Dummy run for new fire­fighter re­cruits

Central Leader - - News - By Ni­cola Wil­liams

En­durance and men­tal stamina are put to the test for the chance to join a re­spected pro­fes­sion and em­bark on an ex­cit­ing ca­reer.

The Fire Ser­vice open day gave po­ten­tial can­di­dates the chance to as­sess their fit­ness.

The trial run pro­vides as­pir­ing fire­men and women with the op­por­tu­nity to learn ar­eas they need to im­prove on for the ac­tual test in March which de­cides if they can pro­ceed through the rest of the re­cruit­ment process.

More than 70 po­ten­tial re­cruits turned up and were talked through as­pects of the job.

Fire in­ci­dents equate to 5 per­cent of the job with the re­main­ing por­tion work­ing in the com­mu­nity through schools and busi­nesses.

This re­quires a good team­work ori­en­tated per­son­al­ity and ef­fec­tive com­mu­ni­ca­tion skills.

Stan­dards are kept high by peer pres­sure be­cause col­leagues rely on each other in life and death sit­u­a­tions.

The omi­nous-look­ing train­ing tower at the Mt Welling­ton train­ing cen­tre had been heated to 70 de­grees cel­sius for the course.

Just walk­ing in was a shock to the sys­tem, and I wasn’t wear­ing all the gear can­di­dates would be in to per­form tasks in black­out con­di­tions with syn­thetic smoke.

I’m told that one in four can’t han­dle it.

Panic and claus­tro­pho­bia sees some rip their mask off and dam­age their chances of get­ting through.

Af­ter the stair climb with an 18kg weight on my shoul­ders I had an el­e­vated heart rate.

The job-re­lated tasks give a taste of what the phys­i­cal part of the job would be like.

I got to run a hose out 40 me­tres and at­tempt to hoist a lad­der by rope.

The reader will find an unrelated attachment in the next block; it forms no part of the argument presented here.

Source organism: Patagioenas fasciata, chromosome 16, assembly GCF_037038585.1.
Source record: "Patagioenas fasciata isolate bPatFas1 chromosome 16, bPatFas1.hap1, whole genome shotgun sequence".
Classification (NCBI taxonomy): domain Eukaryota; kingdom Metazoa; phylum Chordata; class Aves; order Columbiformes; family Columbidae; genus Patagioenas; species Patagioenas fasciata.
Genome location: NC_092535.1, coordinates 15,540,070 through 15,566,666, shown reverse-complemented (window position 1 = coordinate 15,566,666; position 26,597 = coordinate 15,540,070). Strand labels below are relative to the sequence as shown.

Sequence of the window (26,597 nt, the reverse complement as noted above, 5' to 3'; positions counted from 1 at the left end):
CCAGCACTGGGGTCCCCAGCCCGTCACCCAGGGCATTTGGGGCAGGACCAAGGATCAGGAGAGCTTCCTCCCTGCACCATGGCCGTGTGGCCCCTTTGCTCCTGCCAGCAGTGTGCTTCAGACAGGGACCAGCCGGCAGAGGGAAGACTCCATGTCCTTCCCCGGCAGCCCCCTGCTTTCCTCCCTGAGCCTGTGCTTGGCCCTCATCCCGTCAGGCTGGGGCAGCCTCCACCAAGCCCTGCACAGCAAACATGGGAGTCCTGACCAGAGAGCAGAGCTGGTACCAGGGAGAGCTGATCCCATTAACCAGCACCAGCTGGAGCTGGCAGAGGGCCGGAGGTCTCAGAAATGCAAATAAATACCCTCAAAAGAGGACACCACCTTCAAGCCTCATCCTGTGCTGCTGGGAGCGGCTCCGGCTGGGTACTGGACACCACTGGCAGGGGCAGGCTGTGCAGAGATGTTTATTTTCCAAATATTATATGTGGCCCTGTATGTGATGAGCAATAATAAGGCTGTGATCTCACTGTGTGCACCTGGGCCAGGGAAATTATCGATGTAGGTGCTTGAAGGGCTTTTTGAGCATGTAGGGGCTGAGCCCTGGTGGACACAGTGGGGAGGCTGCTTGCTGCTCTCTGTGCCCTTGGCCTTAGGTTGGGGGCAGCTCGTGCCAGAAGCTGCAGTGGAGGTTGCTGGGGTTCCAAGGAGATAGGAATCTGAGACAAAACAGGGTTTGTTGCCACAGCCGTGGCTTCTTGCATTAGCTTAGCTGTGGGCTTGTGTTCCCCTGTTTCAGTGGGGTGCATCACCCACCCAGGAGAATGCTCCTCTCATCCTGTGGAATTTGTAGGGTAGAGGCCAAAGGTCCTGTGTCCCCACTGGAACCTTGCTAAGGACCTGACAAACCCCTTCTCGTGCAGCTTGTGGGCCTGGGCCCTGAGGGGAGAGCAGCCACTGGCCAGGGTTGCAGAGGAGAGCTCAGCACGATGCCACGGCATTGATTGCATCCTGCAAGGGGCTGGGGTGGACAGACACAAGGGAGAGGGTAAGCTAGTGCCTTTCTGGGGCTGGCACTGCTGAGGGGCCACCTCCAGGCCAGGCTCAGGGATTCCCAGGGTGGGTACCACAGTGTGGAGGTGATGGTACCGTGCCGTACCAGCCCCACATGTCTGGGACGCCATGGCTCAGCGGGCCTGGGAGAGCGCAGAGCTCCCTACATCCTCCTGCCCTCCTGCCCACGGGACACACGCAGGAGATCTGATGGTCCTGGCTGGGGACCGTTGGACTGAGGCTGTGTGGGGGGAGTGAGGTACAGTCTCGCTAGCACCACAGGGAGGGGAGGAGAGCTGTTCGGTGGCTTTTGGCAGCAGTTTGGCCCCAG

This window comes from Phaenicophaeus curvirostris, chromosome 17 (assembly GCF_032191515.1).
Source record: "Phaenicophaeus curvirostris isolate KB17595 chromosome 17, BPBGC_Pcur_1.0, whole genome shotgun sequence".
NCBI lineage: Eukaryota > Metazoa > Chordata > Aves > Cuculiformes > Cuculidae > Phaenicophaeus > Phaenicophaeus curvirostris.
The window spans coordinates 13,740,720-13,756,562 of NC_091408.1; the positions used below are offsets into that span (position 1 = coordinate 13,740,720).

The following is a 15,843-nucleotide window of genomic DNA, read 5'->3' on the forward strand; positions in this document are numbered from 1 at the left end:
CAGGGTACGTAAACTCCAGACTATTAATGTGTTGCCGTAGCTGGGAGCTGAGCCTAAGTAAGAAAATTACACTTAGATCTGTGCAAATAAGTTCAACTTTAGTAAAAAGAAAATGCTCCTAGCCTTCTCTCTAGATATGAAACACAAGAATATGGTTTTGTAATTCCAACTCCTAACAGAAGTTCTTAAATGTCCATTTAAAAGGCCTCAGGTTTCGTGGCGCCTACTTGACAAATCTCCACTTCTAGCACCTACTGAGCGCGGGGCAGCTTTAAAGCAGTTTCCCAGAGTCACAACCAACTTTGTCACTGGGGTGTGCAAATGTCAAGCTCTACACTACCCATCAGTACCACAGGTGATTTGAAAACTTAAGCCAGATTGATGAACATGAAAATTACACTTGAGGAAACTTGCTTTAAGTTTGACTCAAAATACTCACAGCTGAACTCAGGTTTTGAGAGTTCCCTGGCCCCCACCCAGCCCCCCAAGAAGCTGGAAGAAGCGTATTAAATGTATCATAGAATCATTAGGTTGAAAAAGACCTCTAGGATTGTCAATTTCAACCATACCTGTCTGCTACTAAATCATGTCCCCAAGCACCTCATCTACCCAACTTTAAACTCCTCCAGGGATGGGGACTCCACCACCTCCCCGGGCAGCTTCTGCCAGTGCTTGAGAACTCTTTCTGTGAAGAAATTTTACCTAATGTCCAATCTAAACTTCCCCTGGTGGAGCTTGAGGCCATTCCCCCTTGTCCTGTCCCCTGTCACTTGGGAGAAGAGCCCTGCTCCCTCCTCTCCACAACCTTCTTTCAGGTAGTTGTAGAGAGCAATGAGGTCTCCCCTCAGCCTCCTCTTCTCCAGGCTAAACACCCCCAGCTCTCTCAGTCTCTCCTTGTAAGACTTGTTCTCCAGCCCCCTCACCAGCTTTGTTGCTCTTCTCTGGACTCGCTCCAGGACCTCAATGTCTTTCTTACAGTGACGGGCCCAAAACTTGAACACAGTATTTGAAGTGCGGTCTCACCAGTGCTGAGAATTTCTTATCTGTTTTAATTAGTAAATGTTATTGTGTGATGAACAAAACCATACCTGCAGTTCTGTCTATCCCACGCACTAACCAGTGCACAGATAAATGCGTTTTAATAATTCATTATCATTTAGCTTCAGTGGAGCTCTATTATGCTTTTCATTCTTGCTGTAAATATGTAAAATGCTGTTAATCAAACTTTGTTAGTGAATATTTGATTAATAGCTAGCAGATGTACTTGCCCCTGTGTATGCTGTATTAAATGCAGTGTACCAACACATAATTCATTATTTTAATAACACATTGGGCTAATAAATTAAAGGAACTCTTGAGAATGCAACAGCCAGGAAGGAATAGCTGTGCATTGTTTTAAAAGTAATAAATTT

Can­di­dates were put through push-ups and shoul­der presses in time to a metronome and their strength was tested by a de­vice that could mea­sure hand grip and the force be­hind a dead lift.

Then there was the 90kg dummy I had been eye­ing up, not lik­ing my chances of even mov­ing it.

To my sur­prise with the right tech­nique it was man­age­able.

But be­cause it is the last task it is tougher for an al­ready fa­tigued body.

“It weighs less than me and I would ex­pect my col­leagues to get me out if I were in trou­ble,” says a fire­fighter.

Avon­dale fire­fighter Hay­den Robin­son says the in­tense 11-week train­ing course is all worth it be­cause “it is the best job in the world”.

He says it is a big re­spon­si­bil­ity to up­hold the val­ues of the or­gan­i­sa­tion.

Hope­ful can­di­dates talked about their de­ci­sion to try out for the Fire Ser­vice.

It’s a ca­reer change for many of them who want to make a dif­fer­ence in the com­mu­nity.

Can­di­dates re­ceived feed­back on what they needed to work on to pass the test in March, each iden­ti­fy­ing dif­fer­ent chal­lenges.


Ready for ac­tion: Frank Feau of Pa­p­a­toe­toe gets to grips with the chal­lenge.

Power run: Ya­jun Zhang steps out with the hose.

Words of en­cour­age­ment: Fire­fighter Chonell Ford, left, gives some in­struc­tion to Ta­nia Cas­sidy.

Spec­ta­tor turned par­tic­i­pant: hands on with news re­port­ing.

Ni­cola Wil­liams gets

Timed trial: Ja­son Flem­ing drags the hose.

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